3. The list of those things that would tend to separate us from God’s love, but yet have been robbed of power: Hardship, distress, persecution, famine, nakedness, peril, all very much on the human level. And on another level he lsts death, life, angels, rulers, things present, things to come, powers, height, depth, along with anything else in all creation.

    A good way to start Monday in a week where evil seems to be raising its ugly head in so many ways.

    • Dana Ames says:

      Yes. Wisdom – let us attend.

      Dana

    • Headless Unicorn Guy says:

      “the sufferings of this present time” are confined to the “present time” and will give way when the creation itself is set free from its bondage to decay. Our present reality is temporal. and as such we and creation await a great “revealing.”

      How do you keep this from being contaminated by Gnostic dualism (temporal vs spiritual) and curdling into “sweet by and by/pie in the sky when you die”?

      • David Cornwell says:

        Good question that must always be considered because it is a temptation. I think Paul is clear, if we let him be, that it is the present Creation and our present bodies that will be redeemed and transformed. I’m sure that many oppressed peoples may have considered it in other ways. Slaves for examples probably had a difficult time thinking about anything good happening on this earth. A lot of Christian practice seems to have become Gnostic. Preachers and teachers have a lot to do.

  5. Rick Ro. says:

    Good stuff.

    I’m helping pull together our church’s men’s retreat in September and the direction we’re feeling led is the theme “In Christ Alone, Find Joy.” We’ll be exploring verses in which Jesus speaks and acts, and asking the question, “Jesus, what are you trying to tell me about yourself?” Following that, we’ll then discuss “Where’s the joy in what Jesus is telling us about himself?” Related to this article, we’re hoping that people will see that our walk with him should not be a burden and we shouldn’t feel like slaves. Burdens and slave-like feelings are what people and churches place on TOP of Jesus and his followers: expectations, guilty, shame, etc. I wrote a blurb for our church bulletin that says the men’s retreat will NOT be one in which we discuss how to be a better man, a better father, a better husband, a better Christian. It is strictly to look at who Jesus is telling us he is, and finding the comfort and joy in that.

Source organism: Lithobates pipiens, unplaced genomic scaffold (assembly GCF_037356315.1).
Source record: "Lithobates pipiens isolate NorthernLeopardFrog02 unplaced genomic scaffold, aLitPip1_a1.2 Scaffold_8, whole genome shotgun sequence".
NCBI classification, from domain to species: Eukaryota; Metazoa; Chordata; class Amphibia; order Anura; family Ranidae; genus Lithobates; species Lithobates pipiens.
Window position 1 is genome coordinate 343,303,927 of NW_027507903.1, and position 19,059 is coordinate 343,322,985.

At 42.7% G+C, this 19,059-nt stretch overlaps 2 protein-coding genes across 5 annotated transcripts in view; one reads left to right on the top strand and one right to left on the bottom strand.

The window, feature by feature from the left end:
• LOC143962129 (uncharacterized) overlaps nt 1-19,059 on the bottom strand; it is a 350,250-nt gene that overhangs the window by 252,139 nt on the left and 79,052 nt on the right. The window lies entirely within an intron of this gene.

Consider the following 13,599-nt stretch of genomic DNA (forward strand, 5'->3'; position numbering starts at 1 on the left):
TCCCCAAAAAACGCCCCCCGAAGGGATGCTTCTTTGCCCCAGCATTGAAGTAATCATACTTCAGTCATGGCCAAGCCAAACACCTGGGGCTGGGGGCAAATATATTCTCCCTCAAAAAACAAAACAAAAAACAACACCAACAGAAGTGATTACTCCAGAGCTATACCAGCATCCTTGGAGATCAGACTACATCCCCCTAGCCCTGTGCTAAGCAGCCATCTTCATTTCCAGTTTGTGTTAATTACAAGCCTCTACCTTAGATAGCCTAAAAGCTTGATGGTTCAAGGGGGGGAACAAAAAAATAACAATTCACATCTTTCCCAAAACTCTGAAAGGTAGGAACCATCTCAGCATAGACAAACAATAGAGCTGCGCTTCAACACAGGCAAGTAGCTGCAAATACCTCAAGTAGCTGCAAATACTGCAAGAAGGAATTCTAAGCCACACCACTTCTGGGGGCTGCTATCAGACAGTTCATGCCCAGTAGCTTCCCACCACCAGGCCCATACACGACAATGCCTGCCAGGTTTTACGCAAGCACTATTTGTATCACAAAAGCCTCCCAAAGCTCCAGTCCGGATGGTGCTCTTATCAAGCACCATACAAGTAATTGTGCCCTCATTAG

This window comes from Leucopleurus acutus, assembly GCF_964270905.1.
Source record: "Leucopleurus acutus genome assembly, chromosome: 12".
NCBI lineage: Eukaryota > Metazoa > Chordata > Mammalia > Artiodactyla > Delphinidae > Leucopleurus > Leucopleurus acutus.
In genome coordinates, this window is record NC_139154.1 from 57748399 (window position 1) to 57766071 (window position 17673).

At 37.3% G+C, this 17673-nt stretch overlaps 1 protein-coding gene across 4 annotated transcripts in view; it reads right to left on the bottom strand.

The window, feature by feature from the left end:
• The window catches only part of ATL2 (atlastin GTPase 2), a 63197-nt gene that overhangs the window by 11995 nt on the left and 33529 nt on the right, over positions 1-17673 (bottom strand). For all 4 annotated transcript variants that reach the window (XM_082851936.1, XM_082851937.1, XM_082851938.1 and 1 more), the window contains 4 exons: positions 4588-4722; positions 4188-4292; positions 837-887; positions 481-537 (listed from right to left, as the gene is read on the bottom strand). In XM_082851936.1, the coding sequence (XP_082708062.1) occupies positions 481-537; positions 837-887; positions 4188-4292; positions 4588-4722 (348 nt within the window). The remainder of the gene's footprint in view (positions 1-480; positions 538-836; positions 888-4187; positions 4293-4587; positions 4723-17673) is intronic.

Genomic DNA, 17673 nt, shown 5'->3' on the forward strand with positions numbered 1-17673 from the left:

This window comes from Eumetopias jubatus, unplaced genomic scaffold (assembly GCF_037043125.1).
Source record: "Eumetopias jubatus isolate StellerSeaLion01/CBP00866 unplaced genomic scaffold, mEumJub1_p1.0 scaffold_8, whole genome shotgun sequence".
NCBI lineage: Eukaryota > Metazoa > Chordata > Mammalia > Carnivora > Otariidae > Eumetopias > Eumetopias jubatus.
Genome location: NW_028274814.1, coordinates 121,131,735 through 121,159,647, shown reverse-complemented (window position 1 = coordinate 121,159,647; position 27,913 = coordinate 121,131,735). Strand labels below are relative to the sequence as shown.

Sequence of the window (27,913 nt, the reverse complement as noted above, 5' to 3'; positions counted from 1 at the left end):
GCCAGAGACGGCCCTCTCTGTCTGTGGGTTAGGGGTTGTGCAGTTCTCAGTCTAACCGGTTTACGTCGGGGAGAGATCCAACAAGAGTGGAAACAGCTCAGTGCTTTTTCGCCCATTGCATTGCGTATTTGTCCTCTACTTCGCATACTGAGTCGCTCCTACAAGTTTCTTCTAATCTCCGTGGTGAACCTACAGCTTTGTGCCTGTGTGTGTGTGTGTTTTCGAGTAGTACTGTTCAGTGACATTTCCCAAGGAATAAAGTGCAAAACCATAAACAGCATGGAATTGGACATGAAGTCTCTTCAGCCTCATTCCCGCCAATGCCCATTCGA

(If you feel like it, toss up a prayer for me and my fellow retreat planners! Thanks!!)

  6. Headless Unicorn Guy says:

    I remember a booklet from the Seventies titled “The Calvary Road” that went HARD in the opposite direction, how filthy we are because of SIN (filthy rags AKA used tampons) and how “God Hates Sin With Such A Perfect Hatred” and how at best We Are Nothing More Than God’s Worthless Slaves. (After 40 years, I don’t remember the author or source, just the message. And the cover, a stark black-and-white of a tiny Sinner groveling before a huge Cross.)

    This type of worm theology is the last thing you want to preach to a kicked-around Omega Male.
    Even after 40 years, echoes of the damage are still there.

    • Roy Hession? Google it, and you’ll find a link to download it. Not that you’ll want too 😛

    • Mule Is Confused says:

      HUG – I read that book as well. It was required reading in Operation Mobilization. I dug my old copy out and dusted it off. I didn’t get the man-hating vibes out of it that you did.

      What I saw, intermixed with a lot of Prot-talk about “Revival”, was just the very, very Orthodox concept of continual repentance and simple trust in the work of the Savior. Since we don’t have “revival”s in the Orthodox church, it was easy enough to sift the chaff from the very abundant and very edible grain.

      I also thank God that when I sin, as I sin very often and with little compunction, there is objective forgiveness in the sacrament of confession. I don’t have to worry about the depth or the sincerity of my repentance. It would be imperfect anyway. I know that, Father knows it, and our Lord knows it, but He forgives us anyway. A good case could be made that the Prodigal had less true repentance than a six year old caught with his hand in his mother’s purse, but the Father was waiting for him anyway.

      Your wounds must go very deep indeed if a little Wesleyan salve burnt your eyes. I’m sorry. Please don’t go anywhere near the Puritans.

  7. “For we know in part and we prophesy in part, but when the perfect comes, the partial will pass away. […] For now we see in a mirror dimly, but then face to face. Now I know in part; then I shall know fully, even as I have been fully known.” 1 Corinthians 13:9-10,12

  8. Yay Randy! He may be tall, but he brings it.